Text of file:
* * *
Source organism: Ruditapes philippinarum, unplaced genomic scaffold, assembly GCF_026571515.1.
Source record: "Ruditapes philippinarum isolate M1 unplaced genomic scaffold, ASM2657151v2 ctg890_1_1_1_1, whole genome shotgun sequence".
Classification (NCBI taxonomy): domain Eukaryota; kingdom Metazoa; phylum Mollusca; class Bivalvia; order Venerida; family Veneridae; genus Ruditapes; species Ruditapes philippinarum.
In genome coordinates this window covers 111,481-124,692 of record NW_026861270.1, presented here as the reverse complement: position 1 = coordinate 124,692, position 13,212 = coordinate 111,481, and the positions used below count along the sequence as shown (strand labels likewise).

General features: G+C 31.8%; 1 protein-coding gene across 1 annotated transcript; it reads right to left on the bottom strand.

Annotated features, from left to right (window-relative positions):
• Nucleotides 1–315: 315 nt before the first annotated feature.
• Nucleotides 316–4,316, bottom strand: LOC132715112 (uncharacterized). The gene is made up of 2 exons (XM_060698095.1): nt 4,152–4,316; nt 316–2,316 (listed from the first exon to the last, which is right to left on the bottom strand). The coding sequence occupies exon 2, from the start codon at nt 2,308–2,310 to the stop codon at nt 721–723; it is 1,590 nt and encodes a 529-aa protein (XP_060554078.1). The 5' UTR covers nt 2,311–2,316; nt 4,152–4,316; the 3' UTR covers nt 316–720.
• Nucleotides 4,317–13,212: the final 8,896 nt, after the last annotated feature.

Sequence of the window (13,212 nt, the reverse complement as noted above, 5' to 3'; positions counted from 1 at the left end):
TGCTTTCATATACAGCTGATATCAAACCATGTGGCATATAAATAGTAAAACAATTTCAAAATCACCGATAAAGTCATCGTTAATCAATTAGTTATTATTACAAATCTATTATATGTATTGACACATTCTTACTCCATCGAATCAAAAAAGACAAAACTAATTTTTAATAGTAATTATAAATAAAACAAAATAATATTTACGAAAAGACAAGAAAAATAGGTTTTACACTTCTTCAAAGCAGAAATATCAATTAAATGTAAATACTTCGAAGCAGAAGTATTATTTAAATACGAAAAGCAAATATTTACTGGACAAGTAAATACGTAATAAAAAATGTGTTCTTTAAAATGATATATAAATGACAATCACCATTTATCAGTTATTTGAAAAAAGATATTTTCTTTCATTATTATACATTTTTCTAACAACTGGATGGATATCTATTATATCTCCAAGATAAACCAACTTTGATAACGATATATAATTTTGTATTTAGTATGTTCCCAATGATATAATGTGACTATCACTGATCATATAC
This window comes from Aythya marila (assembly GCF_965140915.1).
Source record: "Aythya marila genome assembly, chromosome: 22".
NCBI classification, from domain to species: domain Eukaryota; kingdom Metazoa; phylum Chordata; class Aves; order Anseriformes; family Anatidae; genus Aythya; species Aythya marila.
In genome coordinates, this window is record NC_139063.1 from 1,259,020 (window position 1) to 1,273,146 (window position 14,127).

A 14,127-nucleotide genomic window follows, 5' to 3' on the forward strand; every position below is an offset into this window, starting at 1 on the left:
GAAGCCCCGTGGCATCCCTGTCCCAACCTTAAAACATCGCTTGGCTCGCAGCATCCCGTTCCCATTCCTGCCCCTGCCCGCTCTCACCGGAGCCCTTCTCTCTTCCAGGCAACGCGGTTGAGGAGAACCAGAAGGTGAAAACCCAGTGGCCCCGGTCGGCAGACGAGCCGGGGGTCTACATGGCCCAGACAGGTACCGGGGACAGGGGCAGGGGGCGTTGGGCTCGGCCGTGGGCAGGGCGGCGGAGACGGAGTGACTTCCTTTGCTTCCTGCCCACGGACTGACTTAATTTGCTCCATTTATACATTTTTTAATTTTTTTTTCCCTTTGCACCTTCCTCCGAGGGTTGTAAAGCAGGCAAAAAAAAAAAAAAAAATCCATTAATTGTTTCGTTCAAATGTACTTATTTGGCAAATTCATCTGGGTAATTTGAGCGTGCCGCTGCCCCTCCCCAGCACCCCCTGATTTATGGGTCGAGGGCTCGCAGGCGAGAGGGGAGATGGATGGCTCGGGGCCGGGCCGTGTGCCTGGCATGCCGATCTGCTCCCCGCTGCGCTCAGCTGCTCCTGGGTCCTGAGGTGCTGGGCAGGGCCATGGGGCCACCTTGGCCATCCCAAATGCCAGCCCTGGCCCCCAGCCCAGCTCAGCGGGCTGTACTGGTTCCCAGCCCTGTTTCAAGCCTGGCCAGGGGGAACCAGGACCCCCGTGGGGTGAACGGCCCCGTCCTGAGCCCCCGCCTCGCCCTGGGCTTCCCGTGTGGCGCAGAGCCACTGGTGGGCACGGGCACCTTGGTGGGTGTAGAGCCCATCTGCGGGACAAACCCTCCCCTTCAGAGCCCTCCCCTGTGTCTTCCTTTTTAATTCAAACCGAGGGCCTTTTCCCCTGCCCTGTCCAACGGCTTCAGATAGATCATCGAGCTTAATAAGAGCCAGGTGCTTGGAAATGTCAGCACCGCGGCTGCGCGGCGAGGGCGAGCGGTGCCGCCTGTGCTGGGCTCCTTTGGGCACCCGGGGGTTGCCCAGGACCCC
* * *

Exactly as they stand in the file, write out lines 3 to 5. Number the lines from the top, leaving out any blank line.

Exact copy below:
Classification (NCBI taxonomy): domain Eukaryota; kingdom Metazoa; phylum Mollusca; class Bivalvia; order Venerida; family Veneridae; genus Ruditapes; species Ruditapes philippinarum.
In genome coordinates this window covers 111,481-124,692 of record NW_026861270.1, presented here as the reverse complement: position 1 = coordinate 124,692, position 13,212 = coordinate 111,481, and the positions used below count along the sequence as shown (strand labels likewise).

General features: G+C 31.8%; 1 protein-coding gene across 1 annotated transcript; it reads right to left on the bottom strand.